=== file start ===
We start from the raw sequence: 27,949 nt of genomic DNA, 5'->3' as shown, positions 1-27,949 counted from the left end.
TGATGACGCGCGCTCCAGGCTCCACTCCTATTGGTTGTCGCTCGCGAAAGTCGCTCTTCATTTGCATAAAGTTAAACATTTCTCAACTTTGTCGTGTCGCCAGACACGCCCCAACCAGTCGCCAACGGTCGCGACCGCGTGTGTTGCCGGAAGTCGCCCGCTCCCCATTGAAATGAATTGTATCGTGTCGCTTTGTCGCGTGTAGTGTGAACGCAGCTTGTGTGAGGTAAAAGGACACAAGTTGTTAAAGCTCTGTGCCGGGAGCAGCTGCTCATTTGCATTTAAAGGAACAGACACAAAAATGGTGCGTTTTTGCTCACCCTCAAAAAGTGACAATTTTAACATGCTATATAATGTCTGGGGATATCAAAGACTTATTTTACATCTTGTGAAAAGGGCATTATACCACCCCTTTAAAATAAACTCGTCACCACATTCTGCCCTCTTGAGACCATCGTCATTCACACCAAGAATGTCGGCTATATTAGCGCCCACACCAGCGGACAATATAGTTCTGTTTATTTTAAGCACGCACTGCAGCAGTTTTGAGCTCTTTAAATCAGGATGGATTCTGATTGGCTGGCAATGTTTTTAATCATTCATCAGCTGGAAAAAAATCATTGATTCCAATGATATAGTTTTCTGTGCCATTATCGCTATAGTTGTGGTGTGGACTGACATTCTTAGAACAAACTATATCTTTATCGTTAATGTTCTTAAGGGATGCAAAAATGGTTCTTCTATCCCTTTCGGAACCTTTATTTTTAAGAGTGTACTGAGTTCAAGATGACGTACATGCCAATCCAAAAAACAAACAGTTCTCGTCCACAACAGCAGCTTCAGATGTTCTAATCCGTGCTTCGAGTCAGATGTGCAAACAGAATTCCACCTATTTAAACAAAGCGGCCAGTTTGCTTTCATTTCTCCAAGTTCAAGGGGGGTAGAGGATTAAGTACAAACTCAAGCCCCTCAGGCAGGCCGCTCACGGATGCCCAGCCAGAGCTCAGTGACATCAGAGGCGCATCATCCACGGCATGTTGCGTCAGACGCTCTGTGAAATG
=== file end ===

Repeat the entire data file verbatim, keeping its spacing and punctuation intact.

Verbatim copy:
We start from the raw sequence: 27,949 nt of genomic DNA, 5'->3' as shown, positions 1-27,949 counted from the left end.
TGATGACGCGCGCTCCAGGCTCCACTCCTATTGGTTGTCGCTCGCGAAAGTCGCTCTTCATTTGCATAAAGTTAAACATTTCTCAACTTTGTCGTGTCGCCAGACACGCCCCAACCAGTCGCCAACGGTCGCGACCGCGTGTGTTGCCGGAAGTCGCCCGCTCCCCATTGAAATGAATTGTATCGTGTCGCTTTGTCGCGTGTAGTGTGAACGCAGCTTGTGTGAGGTAAAAGGACACAAGTTGTTAAAGCTCTGTGCCGGGAGCAGCTGCTCATTTGCATTTAAAGGAACAGACACAAAAATGGTGCGTTTTTGCTCACCCTCAAAAAGTGACAATTTTAACATGCTATATAATGTCTGGGGATATCAAAGACTTATTTTACATCTTGTGAAAAGGGCATTATACCACCCCTTTAAAATAAACTCGTCACCACATTCTGCCCTCTTGAGACCATCGTCATTCACACCAAGAATGTCGGCTATATTAGCGCCCACACCAGCGGACAATATAGTTCTGTTTATTTTAAGCACGCACTGCAGCAGTTTTGAGCTCTTTAAATCAGGATGGATTCTGATTGGCTGGCAATGTTTTTAATCATTCATCAGCTGGAAAAAAATCATTGATTCCAATGATATAGTTTTCTGTGCCATTATCGCTATAGTTGTGGTGTGGACTGACATTCTTAGAACAAACTATATCTTTATCGTTAATGTTCTTAAGGGATGCAAAAATGGTTCTTCTATCCCTTTCGGAACCTTTATTTTTAAGAGTGTACTGAGTTCAAGATGACGTACATGCCAATCCAAAAAACAAACAGTTCTCGTCCACAACAGCAGCTTCAGATGTTCTAATCCGTGCTTCGAGTCAGATGTGCAAACAGAATTCCACCTATTTAAACAAAGCGGCCAGTTTGCTTTCATTTCTCCAAGTTCAAGGGGGGTAGAGGATTAAGTACAAACTCAAGCCCCTCAGGCAGGCCGCTCACGGATGCCCAGCCAGAGCTCAGTGACATCAGAGGCGCATCATCCACGGCATGTTGCGTCAGACGCTCTGTGAAATG